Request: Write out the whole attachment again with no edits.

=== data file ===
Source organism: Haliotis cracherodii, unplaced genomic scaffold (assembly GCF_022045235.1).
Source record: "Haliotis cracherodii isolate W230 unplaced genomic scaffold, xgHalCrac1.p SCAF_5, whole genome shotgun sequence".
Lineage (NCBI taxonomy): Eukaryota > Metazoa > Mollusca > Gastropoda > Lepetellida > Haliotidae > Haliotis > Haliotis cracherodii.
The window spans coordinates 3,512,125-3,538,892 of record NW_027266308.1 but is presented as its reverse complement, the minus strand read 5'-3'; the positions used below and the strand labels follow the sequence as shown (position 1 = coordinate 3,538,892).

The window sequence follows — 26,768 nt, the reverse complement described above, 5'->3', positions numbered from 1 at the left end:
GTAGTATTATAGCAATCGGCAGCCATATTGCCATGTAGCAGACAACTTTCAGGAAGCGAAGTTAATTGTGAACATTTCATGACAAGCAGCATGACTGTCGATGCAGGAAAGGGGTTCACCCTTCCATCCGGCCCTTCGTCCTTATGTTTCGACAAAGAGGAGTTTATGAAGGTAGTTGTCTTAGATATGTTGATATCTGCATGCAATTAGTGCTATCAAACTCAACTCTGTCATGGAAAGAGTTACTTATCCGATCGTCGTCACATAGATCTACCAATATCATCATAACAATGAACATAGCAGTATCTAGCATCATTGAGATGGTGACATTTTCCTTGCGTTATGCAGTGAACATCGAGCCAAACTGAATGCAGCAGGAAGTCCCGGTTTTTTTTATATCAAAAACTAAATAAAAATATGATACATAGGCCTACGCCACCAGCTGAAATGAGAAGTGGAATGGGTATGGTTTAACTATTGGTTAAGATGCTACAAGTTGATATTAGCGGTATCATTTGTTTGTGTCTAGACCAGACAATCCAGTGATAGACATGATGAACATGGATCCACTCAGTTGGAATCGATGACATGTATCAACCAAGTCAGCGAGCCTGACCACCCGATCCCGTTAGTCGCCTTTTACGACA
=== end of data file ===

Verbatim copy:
Source organism: Haliotis cracherodii, unplaced genomic scaffold (assembly GCF_022045235.1).
Source record: "Haliotis cracherodii isolate W230 unplaced genomic scaffold, xgHalCrac1.p SCAF_5, whole genome shotgun sequence".
Lineage (NCBI taxonomy): Eukaryota > Metazoa > Mollusca > Gastropoda > Lepetellida > Haliotidae > Haliotis > Haliotis cracherodii.
The window spans coordinates 3,512,125-3,538,892 of record NW_027266308.1 but is presented as its reverse complement, the minus strand read 5'-3'; the positions used below and the strand labels follow the sequence as shown (position 1 = coordinate 3,538,892).

The window sequence follows — 26,768 nt, the reverse complement described above, 5'->3', positions numbered from 1 at the left end:
GTAGTATTATAGCAATCGGCAGCCATATTGCCATGTAGCAGACAACTTTCAGGAAGCGAAGTTAATTGTGAACATTTCATGACAAGCAGCATGACTGTCGATGCAGGAAAGGGGTTCACCCTTCCATCCGGCCCTTCGTCCTTATGTTTCGACAAAGAGGAGTTTATGAAGGTAGTTGTCTTAGATATGTTGATATCTGCATGCAATTAGTGCTATCAAACTCAACTCTGTCATGGAAAGAGTTACTTATCCGATCGTCGTCACATAGATCTACCAATATCATCATAACAATGAACATAGCAGTATCTAGCATCATTGAGATGGTGACATTTTCCTTGCGTTATGCAGTGAACATCGAGCCAAACTGAATGCAGCAGGAAGTCCCGGTTTTTTTTATATCAAAAACTAAATAAAAATATGATACATAGGCCTACGCCACCAGCTGAAATGAGAAGTGGAATGGGTATGGTTTAACTATTGGTTAAGATGCTACAAGTTGATATTAGCGGTATCATTTGTTTGTGTCTAGACCAGACAATCCAGTGATAGACATGATGAACATGGATCCACTCAGTTGGAATCGATGACATGTATCAACCAAGTCAGCGAGCCTGACCACCCGATCCCGTTAGTCGCCTTTTACGACA